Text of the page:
Three fundamental ways our lives change in retirement

by | Oct 14, 2019

Three fundamental ways our lives change in retirement

“What is true in the morning of life is a lie in the afternoon of life”, said Carl Jung, the eminent Swiss psychologist and psychoanalyst of the 20th century.

This quote rings especially true when you’re thinking (as I do frequently) about the concept of retirement. In fact, the morning of life and the afternoon of life might as well be two different countries. And yet, the tens of millions of people who retire each year are oblivious to this.

So, what can be done? As we all know, when we go to a different country with a different culture, we know that we have to adapt, if we are to thrive.

In the same way, when we enter retirement, the afternoon of our lives, we must think anew. In my programs, I help retiring people address all the areas of their lives that need a new perspective. In this blog, let’s focus on three – just to get you thinking…

Three fundamental ways our lives change in retirement

1. The way we work (or don’t)

Everything in nature, including humanity, is in motion: either growing or dying. There is no in-between space, which is what retirement is – inactivity. The Florentine genius, Leonardo da Vinci, who spent an inordinate amount of time studying the human anatomy, said “Iron rusts; stagnant waters become impure; and an inactive mind is sapped of its vigour.”

Many who retire, do so without planning, thinking that they have all the time in the world. But once they retire, they are already in these stagnant waters, which makes planning difficult, and the chance is lost.

That’s why planning before retirement is essential: we need to spend more time focusing on what gives us joy and less about what others think of us. This in itself is not an easy task because firstly, many of us have spent decades lying to ourselves, perhaps to fit in, or so that that we could get on with our careers or businesses. Secondly, at this life stage we often make ourselves believe that we are tired and we now need and deserve a rest. And thirdly, many of us resist change at all costs.

Why? Because we have been programmed from an early age, by our parents and our schooling. We think we are thinking, but we are not. We must learn how to change our mental programs by thinking anew. This is what I help my clients do – really think. And when thinking starts, this inactivity becomes nonsensical. Instead, we can stop making a living, but start making a life, by giving of our knowledge, experiences, and skills to others as a volunteer or for a fee. There is no room for inactivity – and the resulting rust. There is no space in between growing and dying.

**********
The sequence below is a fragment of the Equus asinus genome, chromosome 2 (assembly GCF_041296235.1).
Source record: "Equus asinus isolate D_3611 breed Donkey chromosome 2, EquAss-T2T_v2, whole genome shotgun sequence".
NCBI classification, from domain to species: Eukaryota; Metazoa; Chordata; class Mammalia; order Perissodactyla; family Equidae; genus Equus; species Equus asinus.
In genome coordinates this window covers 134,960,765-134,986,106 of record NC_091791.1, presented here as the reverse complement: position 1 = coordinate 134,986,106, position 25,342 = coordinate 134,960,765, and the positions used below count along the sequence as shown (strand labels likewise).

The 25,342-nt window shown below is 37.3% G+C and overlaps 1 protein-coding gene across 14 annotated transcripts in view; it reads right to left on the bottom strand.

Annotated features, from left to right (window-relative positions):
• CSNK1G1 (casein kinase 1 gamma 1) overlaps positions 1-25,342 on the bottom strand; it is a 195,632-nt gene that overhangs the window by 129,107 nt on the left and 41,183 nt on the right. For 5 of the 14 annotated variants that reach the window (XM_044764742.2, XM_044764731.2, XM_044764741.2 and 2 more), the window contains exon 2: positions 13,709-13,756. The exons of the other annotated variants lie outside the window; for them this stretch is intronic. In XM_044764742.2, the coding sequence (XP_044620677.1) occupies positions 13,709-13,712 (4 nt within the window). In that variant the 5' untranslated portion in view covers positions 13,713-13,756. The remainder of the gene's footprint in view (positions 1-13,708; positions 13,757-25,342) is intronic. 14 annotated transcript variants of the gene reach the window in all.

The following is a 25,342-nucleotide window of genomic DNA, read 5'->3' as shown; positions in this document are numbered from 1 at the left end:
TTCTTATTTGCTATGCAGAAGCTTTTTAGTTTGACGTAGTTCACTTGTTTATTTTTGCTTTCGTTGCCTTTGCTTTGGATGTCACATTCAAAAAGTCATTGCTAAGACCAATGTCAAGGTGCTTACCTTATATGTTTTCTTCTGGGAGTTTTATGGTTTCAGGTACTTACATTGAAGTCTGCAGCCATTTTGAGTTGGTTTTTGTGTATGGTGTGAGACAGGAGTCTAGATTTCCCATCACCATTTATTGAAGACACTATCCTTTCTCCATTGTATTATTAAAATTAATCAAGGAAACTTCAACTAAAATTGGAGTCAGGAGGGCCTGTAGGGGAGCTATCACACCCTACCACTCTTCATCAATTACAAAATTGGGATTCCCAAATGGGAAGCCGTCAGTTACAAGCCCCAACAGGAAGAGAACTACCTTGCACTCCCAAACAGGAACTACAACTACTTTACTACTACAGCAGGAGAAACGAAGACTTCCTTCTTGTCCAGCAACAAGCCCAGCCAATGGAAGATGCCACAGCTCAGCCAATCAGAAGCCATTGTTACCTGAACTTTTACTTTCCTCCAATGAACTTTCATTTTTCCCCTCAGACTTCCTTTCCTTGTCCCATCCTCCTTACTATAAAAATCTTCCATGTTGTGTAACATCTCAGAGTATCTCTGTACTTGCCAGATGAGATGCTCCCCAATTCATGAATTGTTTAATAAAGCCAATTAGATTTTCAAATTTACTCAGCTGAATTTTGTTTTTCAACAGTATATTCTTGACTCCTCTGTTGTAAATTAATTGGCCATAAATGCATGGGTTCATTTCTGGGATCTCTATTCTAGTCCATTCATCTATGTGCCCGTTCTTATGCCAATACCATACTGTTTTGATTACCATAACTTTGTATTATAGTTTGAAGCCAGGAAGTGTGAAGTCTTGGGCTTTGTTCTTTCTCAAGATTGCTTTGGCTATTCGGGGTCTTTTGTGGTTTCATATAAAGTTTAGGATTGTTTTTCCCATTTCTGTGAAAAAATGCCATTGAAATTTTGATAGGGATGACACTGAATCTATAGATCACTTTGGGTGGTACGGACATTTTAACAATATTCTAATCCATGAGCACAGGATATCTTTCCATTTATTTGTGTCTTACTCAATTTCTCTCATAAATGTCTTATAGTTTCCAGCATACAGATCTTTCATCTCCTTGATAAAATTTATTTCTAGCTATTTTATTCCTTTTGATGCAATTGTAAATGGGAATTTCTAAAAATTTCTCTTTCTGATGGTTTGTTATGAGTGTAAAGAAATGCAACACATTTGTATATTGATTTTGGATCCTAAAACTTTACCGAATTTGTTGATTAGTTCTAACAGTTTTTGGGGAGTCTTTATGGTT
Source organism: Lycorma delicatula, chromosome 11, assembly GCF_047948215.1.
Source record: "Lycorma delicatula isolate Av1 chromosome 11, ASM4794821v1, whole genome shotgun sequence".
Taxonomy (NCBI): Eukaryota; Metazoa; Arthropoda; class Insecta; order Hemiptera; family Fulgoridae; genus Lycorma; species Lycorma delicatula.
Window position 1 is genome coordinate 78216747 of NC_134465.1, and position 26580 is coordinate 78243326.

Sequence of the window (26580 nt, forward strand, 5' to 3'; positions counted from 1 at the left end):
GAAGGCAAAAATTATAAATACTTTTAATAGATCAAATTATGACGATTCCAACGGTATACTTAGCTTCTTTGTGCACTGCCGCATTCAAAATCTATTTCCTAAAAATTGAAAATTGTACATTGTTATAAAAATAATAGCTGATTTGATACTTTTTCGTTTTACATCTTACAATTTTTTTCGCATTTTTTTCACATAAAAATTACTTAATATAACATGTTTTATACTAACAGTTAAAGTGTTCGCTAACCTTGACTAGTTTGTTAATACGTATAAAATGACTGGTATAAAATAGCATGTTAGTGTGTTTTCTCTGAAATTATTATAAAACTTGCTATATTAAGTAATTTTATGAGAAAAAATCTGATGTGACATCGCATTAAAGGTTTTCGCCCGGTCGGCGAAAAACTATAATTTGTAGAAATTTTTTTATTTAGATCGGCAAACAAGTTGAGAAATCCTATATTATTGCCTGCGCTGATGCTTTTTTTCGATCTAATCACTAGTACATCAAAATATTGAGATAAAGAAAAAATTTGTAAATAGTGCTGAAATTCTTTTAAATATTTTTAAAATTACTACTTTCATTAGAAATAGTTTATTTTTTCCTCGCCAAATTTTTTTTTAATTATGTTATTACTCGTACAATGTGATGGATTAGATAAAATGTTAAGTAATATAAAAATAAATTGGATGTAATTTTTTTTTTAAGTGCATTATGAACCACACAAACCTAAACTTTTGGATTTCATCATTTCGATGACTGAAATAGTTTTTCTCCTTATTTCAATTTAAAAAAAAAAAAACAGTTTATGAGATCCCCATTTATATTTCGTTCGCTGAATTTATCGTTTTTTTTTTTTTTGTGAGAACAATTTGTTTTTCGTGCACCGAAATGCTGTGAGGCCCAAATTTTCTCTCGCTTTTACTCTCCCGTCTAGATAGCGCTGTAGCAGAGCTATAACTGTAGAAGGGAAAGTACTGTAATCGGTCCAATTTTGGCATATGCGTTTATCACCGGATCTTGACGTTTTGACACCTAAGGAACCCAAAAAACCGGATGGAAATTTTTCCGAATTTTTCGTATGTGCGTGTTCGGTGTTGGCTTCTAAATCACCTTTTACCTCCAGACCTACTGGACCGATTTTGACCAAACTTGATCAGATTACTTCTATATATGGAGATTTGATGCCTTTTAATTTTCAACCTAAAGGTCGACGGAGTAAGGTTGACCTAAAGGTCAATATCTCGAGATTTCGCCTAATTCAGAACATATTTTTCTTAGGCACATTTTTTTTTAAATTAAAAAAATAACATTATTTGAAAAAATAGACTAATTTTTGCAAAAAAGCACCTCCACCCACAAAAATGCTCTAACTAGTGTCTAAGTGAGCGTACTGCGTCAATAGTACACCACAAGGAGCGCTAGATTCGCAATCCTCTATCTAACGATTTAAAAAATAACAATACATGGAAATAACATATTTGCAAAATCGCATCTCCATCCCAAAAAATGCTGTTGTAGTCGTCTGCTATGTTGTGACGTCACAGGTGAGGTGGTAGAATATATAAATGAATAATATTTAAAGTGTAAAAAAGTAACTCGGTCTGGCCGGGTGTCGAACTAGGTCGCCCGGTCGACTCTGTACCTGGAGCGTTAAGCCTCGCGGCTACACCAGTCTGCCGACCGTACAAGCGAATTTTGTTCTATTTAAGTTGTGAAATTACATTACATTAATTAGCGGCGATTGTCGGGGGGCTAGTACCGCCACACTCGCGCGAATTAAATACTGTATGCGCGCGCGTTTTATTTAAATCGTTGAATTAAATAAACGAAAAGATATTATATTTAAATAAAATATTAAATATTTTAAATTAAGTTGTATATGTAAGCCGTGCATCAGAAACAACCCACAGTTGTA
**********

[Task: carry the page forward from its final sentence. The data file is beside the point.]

2. The importance of our significant other

The decision to marry someone is one of the most important and difficult decisions in one’s life. But we evolve as we grow older – and so must our marriage, if it is to survive. It’s a tall older as the two people in the marriage may not change at the same pace, or want the same things as they mature. Retirement is an extra pressure as routines and priorities change and you may have more time together than ever before.

Again, planning is essential. Has your spouse retired yet? If so, how does he or she feel about it? If you’ve retired first, how does he or she feel about your retirement? Have you thought about what you will be doing in this part of your lives? What are your shared passions?

Retirement could in fact be the best opportunity that life offers you both in terms of how to live and work in a new and joyful way. But you both have to be willing to look forward. This is a time to grow, to create new experiences, and to enjoy learning anew. In my programs, I explore how to achieve a new mindset to make this possible.

3. The value of community

No man is an island. When we are working, whether employed or self-employed, we have a community of people with whom we work: suppliers, customers, sub-contractors, partners, and various communities, online and offline.

But when we retire, these connections end. And although many of us try to be stoical about it, we’re often rightfully saddened, or in a state of denial. The result? We have no closure, and without it, we cannot open up to make new connections.

One of the mindset changes I explore in my programs is how to rewrite your own rules: to learn to be adaptable and reach out and work in new communities, helping people. This in turn will make us feel useful and relevant – and ultimately give us a renewed purpose and passion.

Let’s remind ourselves of Jung’s quote again: “What was once true in the morning of life is a lie in the afternoon.” I believe understanding this is the key to success in retirement. Retirement is often an expensive, lonely and unrewarding way to live, but nobody tells you that. We must think anew; we must unlearn and re-learn in all areas – so we can live the life of our dreams.


Thank you for taking the time to read this article. If you’d like to learn more about my retirement coaching and consultant programs, visit my site at or contact me at [email protected].

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